This all sounds good, except that the word “natural” carries little to no actual meaning when it comes to food labels. The Federal Food, Drug, and Cosmetic Act of 1993 gently suggests that foods be labeled “natural” only if “nothing artificial or synthetic…has been included in, or has been added to, a food that would not normally be expected to be in the food.” Unfortunately, this relatively toothless rule doesn’t clarify, for example, whether GMOs are considered artificial or synthetic. USDA’s regulation of “natural” meat, poultry, and eggs is similarly limited, and the Department simply stipulates that these products must be “minimally processed and contain no artificial ingredients.”

All this consumer and regulatory confusion means big bucks for the food industry. “Natural” food racked up nearly $43 billion in sales in 2013, compared to just $8.9 billion for organic foods.

4. Prison Labor’s New Frontier: Artisanal Foods (Fortune)

As demand for food from small-scale producers continues to grow, many businesses struggle to keep pace. From goat cheese makers to tilapia farmers, food entrepreneurs are turning to corrections facilities to find workers to help their businesses scale up. The unexpected partnership allows small businesses to thrive in a blossoming artisanal food economy and helps inmates develop skills in food production while saving money for life after incarceration. Prison labor has a long history of exploitation, as workers make extremely low wages and are not guaranteed workplace protections. The influx of demand for inmate workers from smaller businesses might curb such exploitation, as in the example of Colorado Corrections Industries who turns away companies “that simply want cheap labor.”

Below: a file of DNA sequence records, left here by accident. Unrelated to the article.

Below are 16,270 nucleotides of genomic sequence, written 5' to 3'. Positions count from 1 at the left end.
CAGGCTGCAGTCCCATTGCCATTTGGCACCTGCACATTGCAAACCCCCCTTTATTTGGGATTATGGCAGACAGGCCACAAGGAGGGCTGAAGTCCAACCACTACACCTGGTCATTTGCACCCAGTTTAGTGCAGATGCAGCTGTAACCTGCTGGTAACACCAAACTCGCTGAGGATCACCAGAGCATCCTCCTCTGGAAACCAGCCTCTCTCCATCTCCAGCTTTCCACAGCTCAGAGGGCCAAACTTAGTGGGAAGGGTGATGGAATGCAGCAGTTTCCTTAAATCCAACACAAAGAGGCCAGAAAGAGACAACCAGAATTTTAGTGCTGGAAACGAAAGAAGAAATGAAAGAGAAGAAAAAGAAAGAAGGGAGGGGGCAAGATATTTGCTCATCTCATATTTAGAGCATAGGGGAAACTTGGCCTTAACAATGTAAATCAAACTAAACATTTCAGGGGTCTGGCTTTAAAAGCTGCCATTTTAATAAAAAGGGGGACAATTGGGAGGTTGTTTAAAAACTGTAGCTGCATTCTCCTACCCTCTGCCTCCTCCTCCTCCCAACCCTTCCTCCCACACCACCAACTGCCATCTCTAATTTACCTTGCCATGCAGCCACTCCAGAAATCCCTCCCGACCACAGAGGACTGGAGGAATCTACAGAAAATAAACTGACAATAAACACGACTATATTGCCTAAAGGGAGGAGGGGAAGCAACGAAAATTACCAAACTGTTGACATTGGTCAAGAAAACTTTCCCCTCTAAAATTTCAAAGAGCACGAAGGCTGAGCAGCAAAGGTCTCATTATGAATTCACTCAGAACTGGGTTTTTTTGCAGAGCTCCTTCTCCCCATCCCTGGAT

5. It’s National Pollinator Week, But What Does that Mean for Bees?

Thank you for being a loyal reader.

We rely on you. Become a member today to read unlimited stories.

National Pollinator Week is this week, but many environmental groups remain skeptical as USDA and EPA have yet to make any meaningful effort to protect bee populations in the U.S. USDA’s planned activities to promote the occasion are nice gestures, including a pollinator webcam, farmers’ market, and beekeeping demonstrations, but without any substantive regulatory changes, it seems like National Pollinator Week is nothing but buzz.

Did we miss any other big stories this week? Tell us about them in the comments below.

Adrien Schless-Meier is the former deputy managing editor of Civil Eats. She currently works at the Bauman Foundation to support redistricting reform. She lives in Washington, DC. Read more >

Like the story?
Join the conversation.

More from

News Bites



Zero-Waste Grocery Stores in Growth Mode as Consumers Seek to Ditch Plastic

Inside a re_ grocery store in the Mar Vista neighborhood of Los Angeles. (Photo courtesy of re_grocery)

On Farms, ‘Plasticulture’ Persists

Rows of plastic-covered strawberry plants.

Oral History Project Preserves Black and Indigenous Food Traditions

Ira Wallace (left) and Sariyah Benoit sit together in Spelman College’s Victory Garden. (Photo credit: Heirloom Gardens Project)

Can AI Help Cut Plastic Waste From the Food System?